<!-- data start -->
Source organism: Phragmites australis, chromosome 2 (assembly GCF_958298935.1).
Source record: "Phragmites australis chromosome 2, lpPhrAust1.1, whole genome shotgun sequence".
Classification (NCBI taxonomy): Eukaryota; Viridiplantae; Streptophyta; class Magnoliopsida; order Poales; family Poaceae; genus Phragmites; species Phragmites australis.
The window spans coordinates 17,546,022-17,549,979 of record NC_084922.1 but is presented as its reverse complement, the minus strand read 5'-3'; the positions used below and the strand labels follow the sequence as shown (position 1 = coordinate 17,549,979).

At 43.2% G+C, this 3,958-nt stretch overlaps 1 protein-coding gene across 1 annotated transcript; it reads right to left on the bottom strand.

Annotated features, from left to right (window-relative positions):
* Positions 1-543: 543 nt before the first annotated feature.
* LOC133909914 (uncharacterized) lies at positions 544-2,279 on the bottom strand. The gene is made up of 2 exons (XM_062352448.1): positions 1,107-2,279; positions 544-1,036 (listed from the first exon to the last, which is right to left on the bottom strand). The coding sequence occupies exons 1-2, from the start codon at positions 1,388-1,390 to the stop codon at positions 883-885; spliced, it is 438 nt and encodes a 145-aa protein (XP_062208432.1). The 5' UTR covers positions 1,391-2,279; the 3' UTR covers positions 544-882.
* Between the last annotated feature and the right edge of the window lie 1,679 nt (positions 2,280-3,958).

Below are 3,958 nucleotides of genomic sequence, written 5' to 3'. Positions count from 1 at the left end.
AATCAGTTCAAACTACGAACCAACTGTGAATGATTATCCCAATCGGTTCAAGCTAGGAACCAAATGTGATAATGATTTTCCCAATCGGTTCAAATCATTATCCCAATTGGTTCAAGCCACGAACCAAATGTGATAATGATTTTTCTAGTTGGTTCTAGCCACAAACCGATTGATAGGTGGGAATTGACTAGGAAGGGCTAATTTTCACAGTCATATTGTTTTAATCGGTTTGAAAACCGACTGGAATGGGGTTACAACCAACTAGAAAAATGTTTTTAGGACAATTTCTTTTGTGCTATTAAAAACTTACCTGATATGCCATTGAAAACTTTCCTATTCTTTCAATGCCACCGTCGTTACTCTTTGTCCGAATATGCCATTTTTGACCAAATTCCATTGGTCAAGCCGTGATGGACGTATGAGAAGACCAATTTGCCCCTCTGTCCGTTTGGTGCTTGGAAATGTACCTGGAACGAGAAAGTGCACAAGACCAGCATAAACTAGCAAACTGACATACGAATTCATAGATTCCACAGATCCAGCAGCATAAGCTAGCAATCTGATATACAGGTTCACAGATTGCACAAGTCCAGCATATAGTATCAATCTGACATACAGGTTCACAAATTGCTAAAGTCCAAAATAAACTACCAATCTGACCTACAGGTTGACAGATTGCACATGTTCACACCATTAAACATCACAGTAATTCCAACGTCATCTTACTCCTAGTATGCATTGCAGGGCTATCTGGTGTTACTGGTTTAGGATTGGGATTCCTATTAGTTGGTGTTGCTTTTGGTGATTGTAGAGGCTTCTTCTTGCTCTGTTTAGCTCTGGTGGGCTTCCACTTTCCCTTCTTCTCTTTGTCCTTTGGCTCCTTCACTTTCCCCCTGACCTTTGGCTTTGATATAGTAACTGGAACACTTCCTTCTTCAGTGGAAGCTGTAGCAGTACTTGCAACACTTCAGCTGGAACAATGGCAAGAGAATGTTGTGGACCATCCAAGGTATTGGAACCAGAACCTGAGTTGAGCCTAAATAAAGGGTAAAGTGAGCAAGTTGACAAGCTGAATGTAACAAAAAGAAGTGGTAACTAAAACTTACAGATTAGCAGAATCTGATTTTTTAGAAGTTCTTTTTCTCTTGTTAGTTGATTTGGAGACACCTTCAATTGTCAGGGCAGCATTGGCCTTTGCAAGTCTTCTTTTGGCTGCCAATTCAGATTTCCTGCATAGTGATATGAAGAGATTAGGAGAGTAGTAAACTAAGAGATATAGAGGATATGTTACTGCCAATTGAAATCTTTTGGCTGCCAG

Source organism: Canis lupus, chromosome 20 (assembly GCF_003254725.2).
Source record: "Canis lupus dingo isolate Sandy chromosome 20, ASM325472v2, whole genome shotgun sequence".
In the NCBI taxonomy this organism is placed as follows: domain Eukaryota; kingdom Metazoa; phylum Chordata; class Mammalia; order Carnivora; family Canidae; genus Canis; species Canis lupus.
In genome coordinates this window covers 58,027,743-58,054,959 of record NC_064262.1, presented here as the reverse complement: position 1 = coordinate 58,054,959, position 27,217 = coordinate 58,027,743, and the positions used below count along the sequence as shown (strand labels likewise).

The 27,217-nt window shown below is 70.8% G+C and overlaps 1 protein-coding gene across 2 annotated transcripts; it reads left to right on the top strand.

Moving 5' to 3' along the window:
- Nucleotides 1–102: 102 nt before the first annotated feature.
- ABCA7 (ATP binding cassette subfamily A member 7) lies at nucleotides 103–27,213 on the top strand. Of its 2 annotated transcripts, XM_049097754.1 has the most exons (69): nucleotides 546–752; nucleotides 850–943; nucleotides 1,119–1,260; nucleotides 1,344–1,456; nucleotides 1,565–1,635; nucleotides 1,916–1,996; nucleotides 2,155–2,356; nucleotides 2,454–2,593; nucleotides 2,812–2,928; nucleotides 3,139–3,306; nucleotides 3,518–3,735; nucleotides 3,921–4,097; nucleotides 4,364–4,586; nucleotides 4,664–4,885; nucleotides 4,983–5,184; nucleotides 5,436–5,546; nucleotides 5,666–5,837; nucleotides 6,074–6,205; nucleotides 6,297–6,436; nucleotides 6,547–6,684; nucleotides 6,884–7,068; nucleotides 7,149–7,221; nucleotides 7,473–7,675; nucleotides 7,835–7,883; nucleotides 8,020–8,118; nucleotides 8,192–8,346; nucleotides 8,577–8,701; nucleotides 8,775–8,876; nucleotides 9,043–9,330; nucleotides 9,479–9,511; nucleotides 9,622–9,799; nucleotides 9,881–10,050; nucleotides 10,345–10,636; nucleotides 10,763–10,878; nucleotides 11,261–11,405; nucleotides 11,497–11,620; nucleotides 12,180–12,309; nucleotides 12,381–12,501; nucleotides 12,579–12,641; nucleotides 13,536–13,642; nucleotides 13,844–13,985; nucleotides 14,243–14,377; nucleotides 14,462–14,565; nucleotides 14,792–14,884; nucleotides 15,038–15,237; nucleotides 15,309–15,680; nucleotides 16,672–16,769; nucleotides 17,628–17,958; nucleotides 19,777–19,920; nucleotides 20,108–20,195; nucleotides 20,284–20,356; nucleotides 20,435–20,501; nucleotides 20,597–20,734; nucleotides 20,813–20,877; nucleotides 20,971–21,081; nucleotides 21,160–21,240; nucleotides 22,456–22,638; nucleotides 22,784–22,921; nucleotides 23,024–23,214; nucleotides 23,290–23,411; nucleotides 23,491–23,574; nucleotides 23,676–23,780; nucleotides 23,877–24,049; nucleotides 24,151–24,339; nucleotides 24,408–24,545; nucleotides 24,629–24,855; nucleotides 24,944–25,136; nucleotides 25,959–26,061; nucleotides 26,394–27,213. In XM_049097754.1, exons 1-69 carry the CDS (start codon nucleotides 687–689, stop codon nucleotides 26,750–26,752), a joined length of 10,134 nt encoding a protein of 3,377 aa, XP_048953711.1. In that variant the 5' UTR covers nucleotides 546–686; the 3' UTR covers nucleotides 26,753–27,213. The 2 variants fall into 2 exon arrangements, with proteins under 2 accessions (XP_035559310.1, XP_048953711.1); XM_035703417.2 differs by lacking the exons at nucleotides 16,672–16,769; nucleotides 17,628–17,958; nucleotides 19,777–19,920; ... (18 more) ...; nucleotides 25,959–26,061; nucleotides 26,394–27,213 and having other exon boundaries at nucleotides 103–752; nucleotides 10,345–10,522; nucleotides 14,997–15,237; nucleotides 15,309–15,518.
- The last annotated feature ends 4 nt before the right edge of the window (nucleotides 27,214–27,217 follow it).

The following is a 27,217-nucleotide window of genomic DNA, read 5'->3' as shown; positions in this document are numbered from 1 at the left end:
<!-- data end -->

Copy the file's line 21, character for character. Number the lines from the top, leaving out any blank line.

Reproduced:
The following is a 27,217-nucleotide window of genomic DNA, read 5'->3' as shown; positions in this document are numbered from 1 at the left end: